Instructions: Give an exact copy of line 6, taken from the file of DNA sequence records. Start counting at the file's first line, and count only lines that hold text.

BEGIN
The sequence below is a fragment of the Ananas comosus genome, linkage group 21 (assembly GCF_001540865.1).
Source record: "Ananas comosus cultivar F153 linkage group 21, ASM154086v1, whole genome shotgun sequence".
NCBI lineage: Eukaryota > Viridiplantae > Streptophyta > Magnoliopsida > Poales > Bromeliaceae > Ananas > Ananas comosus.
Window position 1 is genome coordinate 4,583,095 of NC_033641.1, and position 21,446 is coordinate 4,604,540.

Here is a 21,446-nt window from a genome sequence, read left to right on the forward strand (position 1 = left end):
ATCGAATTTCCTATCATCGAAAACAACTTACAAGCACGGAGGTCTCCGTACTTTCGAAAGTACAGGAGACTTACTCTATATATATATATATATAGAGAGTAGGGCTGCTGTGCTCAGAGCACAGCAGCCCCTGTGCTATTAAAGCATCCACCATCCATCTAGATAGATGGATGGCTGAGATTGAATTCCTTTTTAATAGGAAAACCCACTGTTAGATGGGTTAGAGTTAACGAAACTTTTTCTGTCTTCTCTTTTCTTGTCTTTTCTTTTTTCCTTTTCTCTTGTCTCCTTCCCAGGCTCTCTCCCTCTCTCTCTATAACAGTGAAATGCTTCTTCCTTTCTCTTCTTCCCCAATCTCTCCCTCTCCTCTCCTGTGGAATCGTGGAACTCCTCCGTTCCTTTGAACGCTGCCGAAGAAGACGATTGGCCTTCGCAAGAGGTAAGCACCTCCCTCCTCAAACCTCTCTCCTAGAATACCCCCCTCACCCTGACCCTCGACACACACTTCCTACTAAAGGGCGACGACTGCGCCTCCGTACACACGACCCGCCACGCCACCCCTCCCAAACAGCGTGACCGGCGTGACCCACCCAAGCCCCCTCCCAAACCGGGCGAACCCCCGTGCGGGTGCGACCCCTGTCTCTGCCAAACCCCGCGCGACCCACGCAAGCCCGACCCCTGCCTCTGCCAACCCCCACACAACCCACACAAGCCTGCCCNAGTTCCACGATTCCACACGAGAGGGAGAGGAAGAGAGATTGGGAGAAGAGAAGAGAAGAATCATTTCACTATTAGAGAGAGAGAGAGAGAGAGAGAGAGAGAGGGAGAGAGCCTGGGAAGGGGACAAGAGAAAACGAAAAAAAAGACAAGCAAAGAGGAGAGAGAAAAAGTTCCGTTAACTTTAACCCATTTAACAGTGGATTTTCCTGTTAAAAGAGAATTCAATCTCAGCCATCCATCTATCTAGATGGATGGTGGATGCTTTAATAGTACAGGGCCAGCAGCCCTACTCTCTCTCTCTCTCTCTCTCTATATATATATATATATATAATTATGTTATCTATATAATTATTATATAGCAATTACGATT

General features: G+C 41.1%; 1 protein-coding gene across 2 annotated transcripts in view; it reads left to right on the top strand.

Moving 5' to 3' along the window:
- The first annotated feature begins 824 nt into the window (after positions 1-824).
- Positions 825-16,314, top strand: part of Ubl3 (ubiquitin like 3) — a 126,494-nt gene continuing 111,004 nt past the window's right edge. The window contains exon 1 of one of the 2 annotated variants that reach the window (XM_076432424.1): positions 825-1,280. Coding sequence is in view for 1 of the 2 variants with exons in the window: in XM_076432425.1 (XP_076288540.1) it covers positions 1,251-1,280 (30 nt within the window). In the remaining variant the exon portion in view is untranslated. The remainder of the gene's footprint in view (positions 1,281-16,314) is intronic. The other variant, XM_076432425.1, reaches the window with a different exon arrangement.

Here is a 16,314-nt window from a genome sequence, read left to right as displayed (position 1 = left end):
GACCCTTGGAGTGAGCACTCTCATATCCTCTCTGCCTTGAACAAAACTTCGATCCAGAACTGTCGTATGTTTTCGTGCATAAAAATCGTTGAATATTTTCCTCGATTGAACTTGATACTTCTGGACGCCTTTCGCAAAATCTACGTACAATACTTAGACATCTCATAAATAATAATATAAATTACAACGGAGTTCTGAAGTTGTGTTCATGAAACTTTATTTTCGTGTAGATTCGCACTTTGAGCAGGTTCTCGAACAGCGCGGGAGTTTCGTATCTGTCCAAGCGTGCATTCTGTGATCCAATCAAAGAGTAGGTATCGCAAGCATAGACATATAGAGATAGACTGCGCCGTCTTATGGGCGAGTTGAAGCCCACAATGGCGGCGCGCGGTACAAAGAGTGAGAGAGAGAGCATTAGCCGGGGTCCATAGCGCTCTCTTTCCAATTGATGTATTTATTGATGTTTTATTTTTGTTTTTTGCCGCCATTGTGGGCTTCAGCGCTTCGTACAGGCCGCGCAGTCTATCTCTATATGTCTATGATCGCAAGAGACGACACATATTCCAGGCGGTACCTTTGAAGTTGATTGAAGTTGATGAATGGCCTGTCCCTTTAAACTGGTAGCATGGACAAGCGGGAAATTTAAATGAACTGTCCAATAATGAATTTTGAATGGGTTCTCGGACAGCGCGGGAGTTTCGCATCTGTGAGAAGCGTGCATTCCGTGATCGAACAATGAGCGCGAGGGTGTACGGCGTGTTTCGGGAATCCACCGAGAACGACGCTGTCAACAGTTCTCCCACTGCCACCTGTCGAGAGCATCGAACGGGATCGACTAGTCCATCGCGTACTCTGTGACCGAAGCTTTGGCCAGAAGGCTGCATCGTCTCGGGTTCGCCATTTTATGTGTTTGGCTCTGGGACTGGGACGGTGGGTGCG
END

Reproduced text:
ATCGAATTTCCTATCATCGAAAACAACTTACAAGCACGGAGGTCTCCGTACTTTCGAAAGTACAGGAGACTTACTCTATATATATATATATATAGAGAGTAGGGCTGCTGTGCTCAGAGCACAGCAGCCCCTGTGCTATTAAAGCATCCACCATCCATCTAGATAGATGGATGGCTGAGATTGAATTCCTTTTTAATAGGAAAACCCACTGTTAGATGGGTTAGAGTTAACGAAACTTTTTCTGTCTTCTCTTTTCTTGTCTTTTCTTTTTTCCTTTTCTCTTGTCTCCTTCCCAGGCTCTCTCCCTCTCTCTCTATAACAGTGAAATGCTTCTTCCTTTCTCTTCTTCCCCAATCTCTCCCTCTCCTCTCCTGTGGAATCGTGGAACTCCTCCGTTCCTTTGAACGCTGCCGAAGAAGACGATTGGCCTTCGCAAGAGGTAAGCACCTCCCTCCTCAAACCTCTCTCCTAGAATACCCCCCTCACCCTGACCCTCGACACACACTTCCTACTAAAGGGCGACGACTGCGCCTCCGTACACACGACCCGCCACGCCACCCCTCCCAAACAGCGTGACCGGCGTGACCCACCCAAGCCCCCTCCCAAACCGGGCGAACCCCCGTGCGGGTGCGACCCCTGTCTCTGCCAAACCCCGCGCGACCCACGCAAGCCCGACCCCTGCCTCTGCCAACCCCCACACAACCCACACAAGCCTGCCCNAGTTCCACGATTCCACACGAGAGGGAGAGGAAGAGAGATTGGGAGAAGAGAAGAGAAGAATCATTTCACTATTAGAGAGAGAGAGAGAGAGAGAGAGAGAGAGGGAGAGAGCCTGGGAAGGGGACAAGAGAAAACGAAAAAAAAGACAAGCAAAGAGGAGAGAGAAAAAGTTCCGTTAACTTTAACCCATTTAACAGTGGATTTTCCTGTTAAAAGAGAATTCAATCTCAGCCATCCATCTATCTAGATGGATGGTGGATGCTTTAATAGTACAGGGCCAGCAGCCCTACTCTCTCTCTCTCTCTCTCTCTATATATATATATATATATAATTATGTTATCTATATAATTATTATATAGCAATTACGATT